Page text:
Scientists in the U.S. are working on a prototype system to provide aircraft with updates about severe storms and turbulence as they fly across...

NASA is funding the development of a prototype system to provide aircraft with updates about severe storms and turbulence as they fly across remote ocean regions. Scientists at the U.S. National Center for Atmospheric Research (NCAR) in Boulder, Colorado and colleagues at the University of Wisconsin are developing a system that combines satellite data and computer weather models with advanced artificial intelligence techniques.

The system is designed to help guide pilots away from intense weather. This is a subject of considerable current interest because of the crash of an Airbus A330-200 operating Air France flight AF447 into the Atlantic Ocean on June 1, with the loss of all 228 people on board, as it tried to navigate past large thunderstorms in a tropical region beyond the scanning range of land-based radar.


A variety of NASA spacecraft observations are being used in the project, including data from NASA’s Terra, Aqua, Tropical Rainfall Measuring Mission, CloudSat and CALIPSO satellites. The prototype system will identify areas of turbulence in clear regions of the atmosphere as well as within storms. It is on track for testing next year.

Pilots on selected transoceanic routes will receive real-time turbulence updates and provide feedback. When the system is finalized, it will provide pilots and ground-based controllers with text-based maps and graphical displays showing regions of likely turbulence and storms.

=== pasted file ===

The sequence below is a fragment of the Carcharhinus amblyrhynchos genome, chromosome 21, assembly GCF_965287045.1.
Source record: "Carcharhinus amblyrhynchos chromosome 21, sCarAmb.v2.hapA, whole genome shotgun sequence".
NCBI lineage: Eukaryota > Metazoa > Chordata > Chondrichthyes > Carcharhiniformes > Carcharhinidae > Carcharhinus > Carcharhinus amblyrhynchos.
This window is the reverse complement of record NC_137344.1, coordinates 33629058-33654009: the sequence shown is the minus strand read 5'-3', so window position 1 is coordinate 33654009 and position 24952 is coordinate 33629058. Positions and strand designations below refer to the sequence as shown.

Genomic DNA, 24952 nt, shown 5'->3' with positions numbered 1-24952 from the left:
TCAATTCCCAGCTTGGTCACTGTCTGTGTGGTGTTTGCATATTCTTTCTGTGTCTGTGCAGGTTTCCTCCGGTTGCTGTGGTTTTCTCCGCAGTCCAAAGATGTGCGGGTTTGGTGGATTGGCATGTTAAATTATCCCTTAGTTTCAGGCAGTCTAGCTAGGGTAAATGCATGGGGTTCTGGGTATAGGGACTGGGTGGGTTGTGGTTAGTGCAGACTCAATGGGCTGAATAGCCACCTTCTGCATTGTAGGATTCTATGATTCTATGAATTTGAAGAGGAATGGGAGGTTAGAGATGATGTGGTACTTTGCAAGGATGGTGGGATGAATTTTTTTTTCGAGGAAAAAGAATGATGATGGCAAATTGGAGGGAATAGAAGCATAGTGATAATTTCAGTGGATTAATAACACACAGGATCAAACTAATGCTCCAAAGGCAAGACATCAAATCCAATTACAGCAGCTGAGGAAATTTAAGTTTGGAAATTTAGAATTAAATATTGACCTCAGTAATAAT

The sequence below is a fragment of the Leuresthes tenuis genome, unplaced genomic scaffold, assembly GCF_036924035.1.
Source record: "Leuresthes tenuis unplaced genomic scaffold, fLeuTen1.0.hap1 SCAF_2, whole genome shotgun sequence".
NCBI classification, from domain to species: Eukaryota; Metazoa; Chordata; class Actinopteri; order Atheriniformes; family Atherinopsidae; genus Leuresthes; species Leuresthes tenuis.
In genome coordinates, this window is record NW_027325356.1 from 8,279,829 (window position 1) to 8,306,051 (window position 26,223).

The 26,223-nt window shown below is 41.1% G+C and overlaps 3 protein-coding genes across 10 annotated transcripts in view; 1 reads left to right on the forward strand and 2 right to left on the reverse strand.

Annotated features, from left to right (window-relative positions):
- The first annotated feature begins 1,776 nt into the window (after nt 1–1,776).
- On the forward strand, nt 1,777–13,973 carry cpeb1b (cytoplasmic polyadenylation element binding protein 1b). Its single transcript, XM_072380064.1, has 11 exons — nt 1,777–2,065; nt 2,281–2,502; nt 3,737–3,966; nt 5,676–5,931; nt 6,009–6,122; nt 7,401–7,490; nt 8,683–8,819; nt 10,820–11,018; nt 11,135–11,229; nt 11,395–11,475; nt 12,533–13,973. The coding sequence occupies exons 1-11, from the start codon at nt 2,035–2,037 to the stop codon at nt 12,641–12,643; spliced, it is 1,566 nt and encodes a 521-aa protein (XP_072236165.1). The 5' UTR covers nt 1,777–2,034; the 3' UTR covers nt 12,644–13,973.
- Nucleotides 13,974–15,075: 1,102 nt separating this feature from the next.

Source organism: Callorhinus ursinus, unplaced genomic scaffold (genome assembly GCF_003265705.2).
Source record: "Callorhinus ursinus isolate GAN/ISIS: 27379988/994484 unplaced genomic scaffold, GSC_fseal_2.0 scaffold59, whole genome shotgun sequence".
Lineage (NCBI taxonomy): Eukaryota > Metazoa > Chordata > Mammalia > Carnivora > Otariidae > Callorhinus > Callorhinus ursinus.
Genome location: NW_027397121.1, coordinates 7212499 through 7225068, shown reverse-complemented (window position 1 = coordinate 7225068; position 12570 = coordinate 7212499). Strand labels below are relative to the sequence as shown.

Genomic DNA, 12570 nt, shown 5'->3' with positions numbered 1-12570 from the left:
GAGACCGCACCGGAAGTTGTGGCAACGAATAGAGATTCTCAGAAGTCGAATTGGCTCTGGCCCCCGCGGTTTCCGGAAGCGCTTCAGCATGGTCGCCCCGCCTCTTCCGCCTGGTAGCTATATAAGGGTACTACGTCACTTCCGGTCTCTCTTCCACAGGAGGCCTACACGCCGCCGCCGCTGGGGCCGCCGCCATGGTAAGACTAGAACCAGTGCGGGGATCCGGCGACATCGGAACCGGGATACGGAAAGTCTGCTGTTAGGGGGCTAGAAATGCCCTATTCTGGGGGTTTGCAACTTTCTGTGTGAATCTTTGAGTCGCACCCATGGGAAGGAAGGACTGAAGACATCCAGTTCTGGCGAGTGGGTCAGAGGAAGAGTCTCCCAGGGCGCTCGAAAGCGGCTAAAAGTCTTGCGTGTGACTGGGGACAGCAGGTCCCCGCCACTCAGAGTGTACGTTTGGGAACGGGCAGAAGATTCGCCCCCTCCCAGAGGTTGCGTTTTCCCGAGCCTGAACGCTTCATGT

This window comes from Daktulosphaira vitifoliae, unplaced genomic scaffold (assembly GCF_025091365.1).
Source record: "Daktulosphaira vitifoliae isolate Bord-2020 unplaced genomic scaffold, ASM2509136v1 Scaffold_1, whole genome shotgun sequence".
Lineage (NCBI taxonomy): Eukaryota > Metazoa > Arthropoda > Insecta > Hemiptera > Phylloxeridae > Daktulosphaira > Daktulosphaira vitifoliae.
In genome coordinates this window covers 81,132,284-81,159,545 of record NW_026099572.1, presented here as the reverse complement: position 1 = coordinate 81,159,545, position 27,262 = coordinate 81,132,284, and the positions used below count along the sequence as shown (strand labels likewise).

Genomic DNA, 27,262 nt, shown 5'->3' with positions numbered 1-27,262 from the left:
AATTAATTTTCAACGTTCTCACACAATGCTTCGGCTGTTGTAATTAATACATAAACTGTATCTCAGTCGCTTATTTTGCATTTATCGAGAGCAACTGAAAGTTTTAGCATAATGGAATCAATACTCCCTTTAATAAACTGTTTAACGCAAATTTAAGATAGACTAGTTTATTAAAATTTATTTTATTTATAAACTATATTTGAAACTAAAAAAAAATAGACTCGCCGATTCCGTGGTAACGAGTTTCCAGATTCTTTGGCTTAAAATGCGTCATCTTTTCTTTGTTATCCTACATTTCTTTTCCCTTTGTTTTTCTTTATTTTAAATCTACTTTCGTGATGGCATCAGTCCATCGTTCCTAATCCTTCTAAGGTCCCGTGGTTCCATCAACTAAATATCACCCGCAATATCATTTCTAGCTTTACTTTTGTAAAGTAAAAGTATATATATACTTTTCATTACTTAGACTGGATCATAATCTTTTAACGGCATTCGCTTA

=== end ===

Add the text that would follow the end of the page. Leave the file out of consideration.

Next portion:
Along with NASA, scientists at NCAR and the University of Wisconsin are working on ways to identify and help guide aircraft away from areas of severe weather in remote ocean regions

Along with NASA, scientists at NCAR and the University of Wisconsin are working on ways to identify and help guide aircraft away from areas of severe weather in remote ocean regions

NCAR currently provides real-time maps of turbulence at various altitudes over the continental United States. Scientists are building on this expertise to identify turbulence over oceans. The team has created global maps of clear air turbulence based on global computer weather models that include winds and other instabilities in the atmosphere. Drawing on satellite images of storms, the scientists also have created global views of the tops of storm clouds. Higher cloud tops often are associated with more intense storms, although not necessarily with turbulence.

The next step is to pinpoint areas of possible turbulence within and around intense storms. The team will study correlations between storms and turbulence over the continental United States, where weather is closely observed, and then infer patterns of turbulence for storms over oceans.

In addition to providing aircraft and ground controllers with up-to-the-minute maps of turbulence, the NCAR team is using an artificial intelligence technique, known as “random forests”, to provide short-term forecasts. Random forests have proven useful for forecasting thunderstorms over land. They consist of many decision trees, each of which gives a yes-or-no decision on crucial elements of the storm at future points in time and space. This enables scientists to forecast the movement and strength of the storm during the next few hours.